Sunday, June 11, 2017
The Swallows Return
We've had swallows nesting under the front porch eaves for almost as long as we've had this old house out in the Wilderness of Central New Mexico.
Except last year, they didn't come back, and the year before that, they abandoned the nest before the chicks were fledged. And the year before that a mean boy who lived in the 'wild house' across the street came over when we weren't here and smashed one of the nests...
This year, however, two pairs of swallows came to investigate the property right around the first of June, and one pair set up housekeeping in the one surviving nest, even adding some skunk hair to the decor.
They're wary of the cats, of course. The cats love to sit on the table by the St. Francis statue near the front door and watch the swallows hungrily. They never know when they might get lucky, and this year, they've been very lucky indeed with the many doves that congregate here and nearby. The other birds, though, stay very well away from the cats and so far we've only found a couple of sparrow babies (probably fell out of the nest) and one yellow-breasted young bird (don't know what kind) among the cats' bird catch.
People say that feral cats devastate bird populations, but I don't think it's true. We've had a feral cat colony here for over a decade, and this is the first year I can recall that between them they've caught more than five or six birds. The birds aren't dumb, for one thing (you should see the grackles tease and mock stalking cats) and for another, there's balance that gets worked out every year. This year the doves have more casualties than I can remember, and not just from the cats. Something is going on in dove-land to control the population, for even with casualties, there seem to be more doves than ever.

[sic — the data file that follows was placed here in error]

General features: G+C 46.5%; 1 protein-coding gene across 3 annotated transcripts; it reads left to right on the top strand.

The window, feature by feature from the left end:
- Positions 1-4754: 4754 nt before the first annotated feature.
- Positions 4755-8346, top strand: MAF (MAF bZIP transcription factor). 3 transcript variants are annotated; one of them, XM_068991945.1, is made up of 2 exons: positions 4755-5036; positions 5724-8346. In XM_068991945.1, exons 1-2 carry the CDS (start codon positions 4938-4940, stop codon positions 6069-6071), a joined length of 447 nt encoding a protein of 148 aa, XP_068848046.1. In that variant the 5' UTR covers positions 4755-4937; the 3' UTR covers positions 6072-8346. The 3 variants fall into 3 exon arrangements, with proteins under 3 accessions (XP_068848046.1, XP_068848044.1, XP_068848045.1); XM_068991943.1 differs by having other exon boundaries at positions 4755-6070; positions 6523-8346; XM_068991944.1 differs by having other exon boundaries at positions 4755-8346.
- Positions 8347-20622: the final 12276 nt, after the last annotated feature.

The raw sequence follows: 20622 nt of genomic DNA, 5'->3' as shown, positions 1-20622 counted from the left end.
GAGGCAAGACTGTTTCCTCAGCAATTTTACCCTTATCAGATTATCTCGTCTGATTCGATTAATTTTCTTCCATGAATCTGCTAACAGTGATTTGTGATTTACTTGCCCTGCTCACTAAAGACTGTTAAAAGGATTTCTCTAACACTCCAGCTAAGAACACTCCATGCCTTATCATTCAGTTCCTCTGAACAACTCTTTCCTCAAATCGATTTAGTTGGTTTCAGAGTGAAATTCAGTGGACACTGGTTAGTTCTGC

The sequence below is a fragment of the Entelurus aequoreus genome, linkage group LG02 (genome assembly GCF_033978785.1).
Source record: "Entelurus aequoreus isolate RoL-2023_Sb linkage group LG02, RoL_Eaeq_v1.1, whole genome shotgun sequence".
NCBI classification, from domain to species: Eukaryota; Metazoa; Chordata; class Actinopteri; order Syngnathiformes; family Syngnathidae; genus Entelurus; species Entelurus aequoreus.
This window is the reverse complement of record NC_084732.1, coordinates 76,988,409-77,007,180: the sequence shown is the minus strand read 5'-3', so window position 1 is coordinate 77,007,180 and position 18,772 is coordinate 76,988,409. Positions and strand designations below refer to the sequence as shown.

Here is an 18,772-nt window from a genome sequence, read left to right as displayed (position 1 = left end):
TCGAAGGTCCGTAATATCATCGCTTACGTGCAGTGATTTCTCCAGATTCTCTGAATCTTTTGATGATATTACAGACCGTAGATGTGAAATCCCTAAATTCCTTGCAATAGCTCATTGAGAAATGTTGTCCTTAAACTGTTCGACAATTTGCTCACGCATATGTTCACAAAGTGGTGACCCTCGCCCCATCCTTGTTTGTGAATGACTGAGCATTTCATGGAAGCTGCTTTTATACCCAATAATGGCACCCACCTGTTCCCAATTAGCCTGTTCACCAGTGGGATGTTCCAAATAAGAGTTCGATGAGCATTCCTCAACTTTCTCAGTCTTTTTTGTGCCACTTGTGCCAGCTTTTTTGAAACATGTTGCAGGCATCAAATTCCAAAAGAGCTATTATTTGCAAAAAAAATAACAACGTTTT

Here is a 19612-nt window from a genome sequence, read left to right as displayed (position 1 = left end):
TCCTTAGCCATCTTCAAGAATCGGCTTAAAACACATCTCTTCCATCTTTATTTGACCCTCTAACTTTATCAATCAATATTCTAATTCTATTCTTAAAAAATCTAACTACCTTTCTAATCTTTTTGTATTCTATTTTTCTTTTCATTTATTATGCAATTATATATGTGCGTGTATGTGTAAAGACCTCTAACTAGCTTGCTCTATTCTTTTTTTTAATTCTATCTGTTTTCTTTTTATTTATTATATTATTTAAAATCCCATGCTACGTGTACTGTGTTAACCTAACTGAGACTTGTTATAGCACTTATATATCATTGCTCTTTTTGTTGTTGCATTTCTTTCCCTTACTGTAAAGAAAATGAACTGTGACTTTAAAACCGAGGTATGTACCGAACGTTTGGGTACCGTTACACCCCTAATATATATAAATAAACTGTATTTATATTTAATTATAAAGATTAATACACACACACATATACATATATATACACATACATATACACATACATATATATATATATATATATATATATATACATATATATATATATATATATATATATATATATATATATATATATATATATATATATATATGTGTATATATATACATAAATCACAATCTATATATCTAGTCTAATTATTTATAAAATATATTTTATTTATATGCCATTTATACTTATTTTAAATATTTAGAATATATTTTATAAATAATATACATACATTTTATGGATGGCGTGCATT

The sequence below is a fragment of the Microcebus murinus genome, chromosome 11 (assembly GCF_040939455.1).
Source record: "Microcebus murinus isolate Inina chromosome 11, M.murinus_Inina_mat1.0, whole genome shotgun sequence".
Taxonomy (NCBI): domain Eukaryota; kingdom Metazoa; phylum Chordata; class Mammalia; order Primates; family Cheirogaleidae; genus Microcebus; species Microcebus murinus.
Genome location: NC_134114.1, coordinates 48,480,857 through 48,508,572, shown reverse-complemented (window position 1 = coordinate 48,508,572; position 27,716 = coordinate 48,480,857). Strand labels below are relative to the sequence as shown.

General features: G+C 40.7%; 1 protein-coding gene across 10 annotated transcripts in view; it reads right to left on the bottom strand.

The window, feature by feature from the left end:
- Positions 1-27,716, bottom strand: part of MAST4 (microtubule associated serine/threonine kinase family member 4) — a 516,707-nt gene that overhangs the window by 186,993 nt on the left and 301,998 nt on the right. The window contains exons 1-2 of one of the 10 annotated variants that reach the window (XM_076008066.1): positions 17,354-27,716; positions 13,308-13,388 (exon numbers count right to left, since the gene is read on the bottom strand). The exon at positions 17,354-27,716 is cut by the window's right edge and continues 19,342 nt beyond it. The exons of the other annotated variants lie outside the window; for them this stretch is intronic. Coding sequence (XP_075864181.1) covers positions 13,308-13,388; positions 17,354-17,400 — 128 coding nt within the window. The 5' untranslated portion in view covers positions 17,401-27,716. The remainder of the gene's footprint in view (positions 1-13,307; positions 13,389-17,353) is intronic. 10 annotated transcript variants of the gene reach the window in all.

This year, because there's been a lot of spring rain, all the birds seem to be flourishing. We have a bird-bath outside our kitchen window, and the variety of birds that come to drink and bathe is astonishing. They keep an eye out for cats, but they love the water, too.
We're happy to have the swallows back. Here's hoping they stick with the job of raising a family. It's been a while.
Meanwhile, we gave away the first lot of Cherokee Purple tomato plants at the Cherokee meeting in Albuquerque. Sixteen plants, raised from seed, the first time I've tried growing tomatoes from seed in New Mexico. They seem to be doing well.
We have dozens and dozens more plants in various stages of growth, most of them slated to be given away to neighbors and friends over the next couple of weeks.
This was a project I decided I needed to do to counter some of the consequences of my condition as it were. There wasn't a lot I could physically do because of pain and other issues, but growing some tomatoes seemed like something I could do, had to do.
So here we are, starting to give them away, and I feel good.
The swallows are back, the tomatoes are doing well, and there are big smiles on the faces of those who receive the plants. Life is good in so many ways. Let's not forget that.